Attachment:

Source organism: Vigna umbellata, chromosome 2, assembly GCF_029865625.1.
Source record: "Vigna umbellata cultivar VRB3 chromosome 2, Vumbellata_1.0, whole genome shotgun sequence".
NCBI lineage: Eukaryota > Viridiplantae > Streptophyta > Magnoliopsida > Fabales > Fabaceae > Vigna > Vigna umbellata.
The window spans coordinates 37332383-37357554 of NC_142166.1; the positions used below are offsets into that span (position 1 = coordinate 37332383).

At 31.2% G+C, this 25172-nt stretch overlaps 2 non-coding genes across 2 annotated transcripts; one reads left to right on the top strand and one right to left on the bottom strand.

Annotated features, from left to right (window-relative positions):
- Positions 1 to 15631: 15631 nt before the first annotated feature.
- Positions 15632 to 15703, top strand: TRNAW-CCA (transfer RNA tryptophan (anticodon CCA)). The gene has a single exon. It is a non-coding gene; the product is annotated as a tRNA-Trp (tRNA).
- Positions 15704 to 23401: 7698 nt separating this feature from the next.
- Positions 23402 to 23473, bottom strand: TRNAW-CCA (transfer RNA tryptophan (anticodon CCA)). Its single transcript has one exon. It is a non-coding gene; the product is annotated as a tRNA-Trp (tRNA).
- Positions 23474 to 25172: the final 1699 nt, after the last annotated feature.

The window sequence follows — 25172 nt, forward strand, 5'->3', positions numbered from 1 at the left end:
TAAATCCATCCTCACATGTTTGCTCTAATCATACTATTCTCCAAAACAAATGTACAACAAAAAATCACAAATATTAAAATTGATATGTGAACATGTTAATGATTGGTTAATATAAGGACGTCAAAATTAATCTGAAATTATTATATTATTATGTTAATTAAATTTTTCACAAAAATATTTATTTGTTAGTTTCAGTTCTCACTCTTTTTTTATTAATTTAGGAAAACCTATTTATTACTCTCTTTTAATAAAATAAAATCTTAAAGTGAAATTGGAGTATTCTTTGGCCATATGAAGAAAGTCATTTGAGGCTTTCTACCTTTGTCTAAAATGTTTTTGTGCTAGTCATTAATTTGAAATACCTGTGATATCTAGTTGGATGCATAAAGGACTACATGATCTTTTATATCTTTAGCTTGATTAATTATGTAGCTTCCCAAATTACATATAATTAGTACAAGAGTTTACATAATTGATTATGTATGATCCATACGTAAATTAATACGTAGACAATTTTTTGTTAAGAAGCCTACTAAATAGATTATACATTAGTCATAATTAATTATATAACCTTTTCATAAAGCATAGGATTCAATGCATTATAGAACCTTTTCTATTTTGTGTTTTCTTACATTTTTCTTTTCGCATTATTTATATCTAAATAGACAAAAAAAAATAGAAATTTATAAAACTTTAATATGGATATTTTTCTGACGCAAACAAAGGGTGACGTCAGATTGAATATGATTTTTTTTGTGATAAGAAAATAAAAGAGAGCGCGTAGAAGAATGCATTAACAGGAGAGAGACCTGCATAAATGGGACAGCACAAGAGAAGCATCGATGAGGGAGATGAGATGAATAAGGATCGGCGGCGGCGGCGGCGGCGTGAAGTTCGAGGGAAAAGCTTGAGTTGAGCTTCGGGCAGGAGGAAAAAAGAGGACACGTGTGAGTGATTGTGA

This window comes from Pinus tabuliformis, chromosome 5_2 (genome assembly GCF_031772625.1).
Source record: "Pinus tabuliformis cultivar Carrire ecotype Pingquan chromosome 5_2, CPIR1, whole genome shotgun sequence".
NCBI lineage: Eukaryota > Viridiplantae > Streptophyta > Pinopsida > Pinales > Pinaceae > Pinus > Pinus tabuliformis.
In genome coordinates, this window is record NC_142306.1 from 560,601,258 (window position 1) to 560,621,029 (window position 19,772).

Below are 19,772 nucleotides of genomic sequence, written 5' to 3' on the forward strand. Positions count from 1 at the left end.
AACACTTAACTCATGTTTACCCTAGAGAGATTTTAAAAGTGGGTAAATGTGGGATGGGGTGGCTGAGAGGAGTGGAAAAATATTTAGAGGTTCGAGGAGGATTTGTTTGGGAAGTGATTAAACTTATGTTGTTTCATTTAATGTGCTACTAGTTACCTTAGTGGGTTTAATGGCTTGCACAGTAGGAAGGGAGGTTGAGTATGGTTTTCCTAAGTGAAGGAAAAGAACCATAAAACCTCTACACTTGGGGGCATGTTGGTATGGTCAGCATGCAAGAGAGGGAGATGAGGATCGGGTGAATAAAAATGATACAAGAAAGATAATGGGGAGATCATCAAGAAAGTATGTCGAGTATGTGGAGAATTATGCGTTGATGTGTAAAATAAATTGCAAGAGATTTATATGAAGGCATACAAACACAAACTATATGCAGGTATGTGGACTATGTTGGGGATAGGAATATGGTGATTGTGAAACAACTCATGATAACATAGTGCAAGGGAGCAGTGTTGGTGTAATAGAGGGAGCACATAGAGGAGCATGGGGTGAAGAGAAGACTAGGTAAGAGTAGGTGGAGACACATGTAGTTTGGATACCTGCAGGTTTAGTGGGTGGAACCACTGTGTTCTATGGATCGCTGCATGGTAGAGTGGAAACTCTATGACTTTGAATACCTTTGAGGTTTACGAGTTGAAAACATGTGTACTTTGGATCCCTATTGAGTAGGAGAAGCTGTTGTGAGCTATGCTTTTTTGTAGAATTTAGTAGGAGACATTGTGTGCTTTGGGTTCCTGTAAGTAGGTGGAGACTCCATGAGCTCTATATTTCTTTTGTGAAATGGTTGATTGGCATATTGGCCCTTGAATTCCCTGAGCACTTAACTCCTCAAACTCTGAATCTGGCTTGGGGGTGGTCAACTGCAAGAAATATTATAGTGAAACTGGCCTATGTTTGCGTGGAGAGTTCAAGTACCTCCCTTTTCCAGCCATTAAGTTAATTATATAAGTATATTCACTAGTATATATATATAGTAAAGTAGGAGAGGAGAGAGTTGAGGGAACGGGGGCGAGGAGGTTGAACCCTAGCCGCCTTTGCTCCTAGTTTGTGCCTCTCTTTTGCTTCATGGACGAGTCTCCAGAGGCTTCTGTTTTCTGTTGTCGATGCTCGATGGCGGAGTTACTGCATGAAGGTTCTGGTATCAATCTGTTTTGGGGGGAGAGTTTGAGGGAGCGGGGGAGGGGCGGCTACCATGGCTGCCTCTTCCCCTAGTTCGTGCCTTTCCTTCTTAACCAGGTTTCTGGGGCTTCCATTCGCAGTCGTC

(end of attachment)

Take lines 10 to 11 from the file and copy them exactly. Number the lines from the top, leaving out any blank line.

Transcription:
- Positions 23402 to 23473, bottom strand: TRNAW-CCA (transfer RNA tryptophan (anticodon CCA)). Its single transcript has one exon. It is a non-coding gene; the product is annotated as a tRNA-Trp (tRNA).
- Positions 23474 to 25172: the final 1699 nt, after the last annotated feature.